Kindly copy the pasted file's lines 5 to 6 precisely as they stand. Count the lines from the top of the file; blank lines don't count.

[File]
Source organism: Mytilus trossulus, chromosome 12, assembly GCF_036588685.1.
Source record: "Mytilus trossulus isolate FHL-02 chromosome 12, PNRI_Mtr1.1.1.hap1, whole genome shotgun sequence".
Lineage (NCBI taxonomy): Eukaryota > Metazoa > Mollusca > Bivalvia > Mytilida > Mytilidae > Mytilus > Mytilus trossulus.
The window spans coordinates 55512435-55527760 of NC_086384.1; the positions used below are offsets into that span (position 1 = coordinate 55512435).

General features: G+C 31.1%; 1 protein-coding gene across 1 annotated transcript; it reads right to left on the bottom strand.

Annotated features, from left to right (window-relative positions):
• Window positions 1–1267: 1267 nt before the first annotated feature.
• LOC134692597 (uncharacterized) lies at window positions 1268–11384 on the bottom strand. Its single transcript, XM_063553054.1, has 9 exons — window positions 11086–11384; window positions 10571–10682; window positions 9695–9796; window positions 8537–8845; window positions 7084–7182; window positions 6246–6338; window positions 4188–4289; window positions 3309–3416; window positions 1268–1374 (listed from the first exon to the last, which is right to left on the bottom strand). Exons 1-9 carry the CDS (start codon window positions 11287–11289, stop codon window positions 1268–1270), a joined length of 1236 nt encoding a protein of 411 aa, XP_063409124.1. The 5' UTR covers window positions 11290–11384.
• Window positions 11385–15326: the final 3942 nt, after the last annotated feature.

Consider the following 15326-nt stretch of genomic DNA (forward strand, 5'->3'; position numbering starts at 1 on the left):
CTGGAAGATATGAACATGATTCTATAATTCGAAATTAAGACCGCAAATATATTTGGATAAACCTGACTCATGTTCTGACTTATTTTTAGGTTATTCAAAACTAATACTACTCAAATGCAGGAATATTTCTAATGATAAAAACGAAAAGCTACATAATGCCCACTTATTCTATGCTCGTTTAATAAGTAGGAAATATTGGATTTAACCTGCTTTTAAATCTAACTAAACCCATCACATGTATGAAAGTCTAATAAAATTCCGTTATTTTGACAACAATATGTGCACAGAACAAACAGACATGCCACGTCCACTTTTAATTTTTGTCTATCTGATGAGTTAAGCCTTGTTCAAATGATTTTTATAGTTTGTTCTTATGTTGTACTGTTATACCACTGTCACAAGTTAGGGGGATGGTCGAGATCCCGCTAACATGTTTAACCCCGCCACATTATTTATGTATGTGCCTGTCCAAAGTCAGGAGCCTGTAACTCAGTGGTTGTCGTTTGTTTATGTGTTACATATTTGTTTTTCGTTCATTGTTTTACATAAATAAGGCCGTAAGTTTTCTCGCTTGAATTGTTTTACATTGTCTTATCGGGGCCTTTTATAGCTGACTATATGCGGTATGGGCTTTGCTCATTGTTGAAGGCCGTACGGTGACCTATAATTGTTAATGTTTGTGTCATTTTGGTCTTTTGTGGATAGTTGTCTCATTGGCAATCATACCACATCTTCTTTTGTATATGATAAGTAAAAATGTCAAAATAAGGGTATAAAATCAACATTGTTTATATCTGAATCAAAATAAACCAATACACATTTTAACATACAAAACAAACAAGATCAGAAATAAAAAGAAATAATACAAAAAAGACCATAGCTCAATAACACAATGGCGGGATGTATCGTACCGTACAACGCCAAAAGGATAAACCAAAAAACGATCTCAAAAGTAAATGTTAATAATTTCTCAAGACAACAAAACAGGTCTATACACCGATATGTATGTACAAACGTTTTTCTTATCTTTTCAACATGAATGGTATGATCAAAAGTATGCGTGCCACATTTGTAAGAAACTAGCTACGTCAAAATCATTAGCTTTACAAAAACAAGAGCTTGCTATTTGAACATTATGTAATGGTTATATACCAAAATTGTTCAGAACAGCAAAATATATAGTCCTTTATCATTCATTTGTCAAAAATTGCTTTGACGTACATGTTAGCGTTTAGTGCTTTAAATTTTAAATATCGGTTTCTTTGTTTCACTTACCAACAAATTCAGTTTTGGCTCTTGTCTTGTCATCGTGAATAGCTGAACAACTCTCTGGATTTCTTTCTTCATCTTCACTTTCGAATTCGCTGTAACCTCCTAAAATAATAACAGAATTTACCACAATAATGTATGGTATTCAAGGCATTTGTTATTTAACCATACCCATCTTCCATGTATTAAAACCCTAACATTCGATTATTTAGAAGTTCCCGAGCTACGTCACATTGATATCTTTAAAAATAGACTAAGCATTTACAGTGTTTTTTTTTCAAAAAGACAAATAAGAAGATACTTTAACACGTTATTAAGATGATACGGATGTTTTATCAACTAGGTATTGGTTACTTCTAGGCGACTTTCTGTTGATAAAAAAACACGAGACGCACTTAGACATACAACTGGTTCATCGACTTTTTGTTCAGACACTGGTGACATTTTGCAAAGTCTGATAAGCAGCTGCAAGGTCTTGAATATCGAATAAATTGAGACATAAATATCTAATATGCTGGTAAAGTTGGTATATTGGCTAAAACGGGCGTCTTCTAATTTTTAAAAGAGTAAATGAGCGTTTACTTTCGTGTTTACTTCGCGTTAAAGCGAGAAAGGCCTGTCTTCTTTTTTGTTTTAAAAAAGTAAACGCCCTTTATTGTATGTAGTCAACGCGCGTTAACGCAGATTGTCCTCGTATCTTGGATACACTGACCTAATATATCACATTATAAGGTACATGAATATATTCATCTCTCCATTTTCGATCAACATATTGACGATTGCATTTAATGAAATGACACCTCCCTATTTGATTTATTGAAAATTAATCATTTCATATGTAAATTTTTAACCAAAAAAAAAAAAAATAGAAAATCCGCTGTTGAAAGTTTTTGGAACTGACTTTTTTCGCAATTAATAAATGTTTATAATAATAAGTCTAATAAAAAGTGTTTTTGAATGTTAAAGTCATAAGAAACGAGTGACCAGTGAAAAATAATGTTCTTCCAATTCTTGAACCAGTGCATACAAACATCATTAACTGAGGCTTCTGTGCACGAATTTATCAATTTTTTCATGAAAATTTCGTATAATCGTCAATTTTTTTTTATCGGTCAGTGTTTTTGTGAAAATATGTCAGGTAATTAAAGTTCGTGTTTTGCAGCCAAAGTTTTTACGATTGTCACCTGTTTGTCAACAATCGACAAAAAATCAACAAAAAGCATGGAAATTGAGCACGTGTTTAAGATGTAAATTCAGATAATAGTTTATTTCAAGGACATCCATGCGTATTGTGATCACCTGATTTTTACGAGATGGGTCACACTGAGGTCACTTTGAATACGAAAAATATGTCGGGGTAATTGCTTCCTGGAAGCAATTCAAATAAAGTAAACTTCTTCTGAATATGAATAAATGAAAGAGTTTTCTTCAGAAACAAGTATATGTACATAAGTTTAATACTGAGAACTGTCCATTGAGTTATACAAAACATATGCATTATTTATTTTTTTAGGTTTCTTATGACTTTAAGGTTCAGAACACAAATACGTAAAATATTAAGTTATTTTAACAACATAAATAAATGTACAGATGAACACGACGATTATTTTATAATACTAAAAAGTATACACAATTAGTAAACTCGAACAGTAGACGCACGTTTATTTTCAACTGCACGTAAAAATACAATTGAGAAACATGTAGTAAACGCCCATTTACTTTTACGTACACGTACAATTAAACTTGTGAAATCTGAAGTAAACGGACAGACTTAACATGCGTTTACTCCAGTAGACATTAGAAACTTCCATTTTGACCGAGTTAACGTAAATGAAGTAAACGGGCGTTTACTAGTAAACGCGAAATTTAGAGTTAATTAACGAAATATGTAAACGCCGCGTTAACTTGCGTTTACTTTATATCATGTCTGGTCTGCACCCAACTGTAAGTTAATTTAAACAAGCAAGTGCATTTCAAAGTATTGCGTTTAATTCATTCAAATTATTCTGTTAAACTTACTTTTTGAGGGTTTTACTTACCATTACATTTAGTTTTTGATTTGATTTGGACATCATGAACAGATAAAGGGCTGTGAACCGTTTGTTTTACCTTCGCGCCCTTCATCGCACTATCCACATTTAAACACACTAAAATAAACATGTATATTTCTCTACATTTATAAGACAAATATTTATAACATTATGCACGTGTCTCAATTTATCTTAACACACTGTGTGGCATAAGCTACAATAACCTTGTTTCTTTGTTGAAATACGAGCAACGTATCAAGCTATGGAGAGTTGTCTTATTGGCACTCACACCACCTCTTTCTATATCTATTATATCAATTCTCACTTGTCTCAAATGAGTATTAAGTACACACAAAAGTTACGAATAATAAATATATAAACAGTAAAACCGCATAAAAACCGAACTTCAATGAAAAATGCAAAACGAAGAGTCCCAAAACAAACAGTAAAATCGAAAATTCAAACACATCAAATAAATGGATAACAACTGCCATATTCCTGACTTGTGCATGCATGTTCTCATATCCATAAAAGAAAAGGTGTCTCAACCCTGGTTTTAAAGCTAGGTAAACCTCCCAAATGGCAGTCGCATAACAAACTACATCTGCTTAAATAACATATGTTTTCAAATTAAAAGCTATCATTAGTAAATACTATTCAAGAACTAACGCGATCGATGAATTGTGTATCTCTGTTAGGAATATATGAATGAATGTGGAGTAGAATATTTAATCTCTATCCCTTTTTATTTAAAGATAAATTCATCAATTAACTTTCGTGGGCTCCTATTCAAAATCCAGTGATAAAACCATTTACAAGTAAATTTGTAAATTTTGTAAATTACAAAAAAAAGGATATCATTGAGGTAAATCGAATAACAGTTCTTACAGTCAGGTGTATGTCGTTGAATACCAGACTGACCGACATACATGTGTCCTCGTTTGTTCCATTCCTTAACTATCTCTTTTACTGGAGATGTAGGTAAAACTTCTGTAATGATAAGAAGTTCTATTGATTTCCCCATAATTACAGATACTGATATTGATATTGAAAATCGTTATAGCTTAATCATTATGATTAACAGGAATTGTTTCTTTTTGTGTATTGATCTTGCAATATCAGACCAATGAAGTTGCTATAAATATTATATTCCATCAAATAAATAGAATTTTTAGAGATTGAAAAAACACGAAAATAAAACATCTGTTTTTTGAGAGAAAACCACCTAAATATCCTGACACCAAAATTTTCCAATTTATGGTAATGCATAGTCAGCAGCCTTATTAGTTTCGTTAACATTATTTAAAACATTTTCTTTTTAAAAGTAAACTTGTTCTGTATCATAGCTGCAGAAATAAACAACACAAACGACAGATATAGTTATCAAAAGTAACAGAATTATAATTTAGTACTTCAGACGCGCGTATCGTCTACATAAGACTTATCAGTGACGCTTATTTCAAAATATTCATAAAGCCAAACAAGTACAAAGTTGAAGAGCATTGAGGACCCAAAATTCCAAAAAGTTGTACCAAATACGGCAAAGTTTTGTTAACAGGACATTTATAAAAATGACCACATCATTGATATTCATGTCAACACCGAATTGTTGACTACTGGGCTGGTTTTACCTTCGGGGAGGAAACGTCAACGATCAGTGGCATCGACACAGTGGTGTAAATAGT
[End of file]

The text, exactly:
General features: G+C 31.1%; 1 protein-coding gene across 1 annotated transcript; it reads right to left on the bottom strand.

Annotated features, from left to right (window-relative positions):